The Birmingham Fraternal Order of Police (BFOP) is working with the city to implement a take-home car program for the Birmingham Police Department (BPD), which it hopes will reduce crime and retain officers.
On Tuesday, BFOP vice president Lawrence Billups told 1819 News that the city had considered similar programs since at least the 1990s. However, he now feels progress is being made.
Billups said the BFOP has been working with Birmingham Mayor Randall Woodfin to agree to a way to allow BPD officers to take home their patrol cars when they clock out.
“Right now, we’re at 260 officers,” he explained. “They’re capable of doing it. One of the plans they brought up was to issue 75 cars with the fleet that we’ve got, handing those new cars over to senior officers and dwindling down.”
This way, Billups insisted, the younger officers, who have less driving experience, get older cars. He said one of Woodfin’s concerns has been that new officers, some as young as 19, would tear up city vehicles if allowed to take them home.
“You’re hiring folks who got their license last week, and you’re telling them to basically go out and drive in a way that they could never drive just a regular citizen, so that’s a big issue,” Billups explained.
Nevertheless, Billups said that a take-home-car program, if worked out, could help the BPD both reduce crime and retain officers.
Last year was Birmingham’s most violent year since the early 1990s, and several sources ranked the city one of the most unsafe in the country.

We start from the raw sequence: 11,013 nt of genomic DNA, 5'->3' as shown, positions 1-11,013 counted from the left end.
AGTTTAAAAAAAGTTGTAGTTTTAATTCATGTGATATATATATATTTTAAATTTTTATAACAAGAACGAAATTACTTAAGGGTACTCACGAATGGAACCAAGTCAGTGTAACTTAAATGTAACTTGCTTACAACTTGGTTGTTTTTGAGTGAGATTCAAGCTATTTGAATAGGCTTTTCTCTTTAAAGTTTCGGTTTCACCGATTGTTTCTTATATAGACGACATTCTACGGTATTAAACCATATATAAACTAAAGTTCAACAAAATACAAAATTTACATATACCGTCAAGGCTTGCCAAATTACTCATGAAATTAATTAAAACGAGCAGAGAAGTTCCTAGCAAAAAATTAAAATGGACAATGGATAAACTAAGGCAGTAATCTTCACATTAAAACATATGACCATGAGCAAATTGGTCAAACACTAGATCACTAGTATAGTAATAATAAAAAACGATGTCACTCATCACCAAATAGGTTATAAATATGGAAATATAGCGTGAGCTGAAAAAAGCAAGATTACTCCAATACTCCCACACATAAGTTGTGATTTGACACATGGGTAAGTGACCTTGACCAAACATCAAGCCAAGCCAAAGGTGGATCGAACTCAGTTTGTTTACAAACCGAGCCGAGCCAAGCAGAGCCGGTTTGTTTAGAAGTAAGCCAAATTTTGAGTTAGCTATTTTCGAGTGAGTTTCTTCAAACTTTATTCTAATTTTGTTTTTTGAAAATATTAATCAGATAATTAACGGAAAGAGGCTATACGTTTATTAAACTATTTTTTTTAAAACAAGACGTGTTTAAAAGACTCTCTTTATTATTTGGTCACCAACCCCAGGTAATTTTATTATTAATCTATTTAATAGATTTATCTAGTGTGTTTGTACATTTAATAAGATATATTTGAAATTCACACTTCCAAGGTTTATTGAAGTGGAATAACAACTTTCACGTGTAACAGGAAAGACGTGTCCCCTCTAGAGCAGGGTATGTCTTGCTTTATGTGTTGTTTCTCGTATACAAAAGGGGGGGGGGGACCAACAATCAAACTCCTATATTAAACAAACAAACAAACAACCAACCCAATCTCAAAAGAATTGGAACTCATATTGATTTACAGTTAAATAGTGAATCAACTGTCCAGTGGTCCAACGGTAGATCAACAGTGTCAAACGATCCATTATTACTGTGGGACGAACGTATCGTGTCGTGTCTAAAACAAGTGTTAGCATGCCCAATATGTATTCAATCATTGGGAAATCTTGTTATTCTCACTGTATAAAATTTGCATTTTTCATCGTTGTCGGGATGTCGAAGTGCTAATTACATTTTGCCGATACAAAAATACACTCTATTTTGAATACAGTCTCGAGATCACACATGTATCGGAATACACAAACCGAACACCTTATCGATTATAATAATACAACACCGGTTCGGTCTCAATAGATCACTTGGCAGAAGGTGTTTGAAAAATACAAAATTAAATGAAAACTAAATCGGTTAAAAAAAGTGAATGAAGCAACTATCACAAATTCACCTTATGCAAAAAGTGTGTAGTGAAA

Meanwhile, BPD struggles to recruit and retain personnel.
Billups said that as the Birmingham Metro Area broke down into smaller municipalities, officers left BPD for other departments in the region. Further, many of the surrounding municipalities provide their officers with take-home cars.
Billups says take-home cars add extra value to the police officers’ compensation. With a take-home car, officers would be less likely to have to purchase and maintain a car of their own.
“In the way policing is at this point, you’ve got to take advantage of every situation you can take advantage of,” he said. “... It’s one thing to recruit them. It’s another thing to retain them. They got a take [and] they’re making good money, there’s no need to go to another department.”
A take-home car program would likely mean more police cars on the streets because off-duty officers would use their cars for personal use. This, Billups said, could help deter crime.
“It helps in the reception,” he explained. “The county is just as short as we are, but every 10 minutes, you see a county car. Whether that’s them going to an extra job, going to shop for extra groceries, going to have a business or going to work, it’s always seeing a counted car, and so we have to follow that model because we’re so short.”
“I was talking to somebody the other day, and they said, ‘Well, I never see the police,” he added.
Billups also said that take-home cars will reduce maintenance costs as cars are driven less.
“It’s a proven fact that if everybody had a take-home car, cars are driven less,” he elaborated. “... Instead of going to the shop every two months for regular maintenance, I’m going to shop every four months for regular maintenance.”
“I’ve got about five years left,” Billips said later. “I’m praying in the next few years it comes because we can’t afford to lose any more officers. We really can’t, and so, like I said, everything we can do to hold officers, we have to do.”
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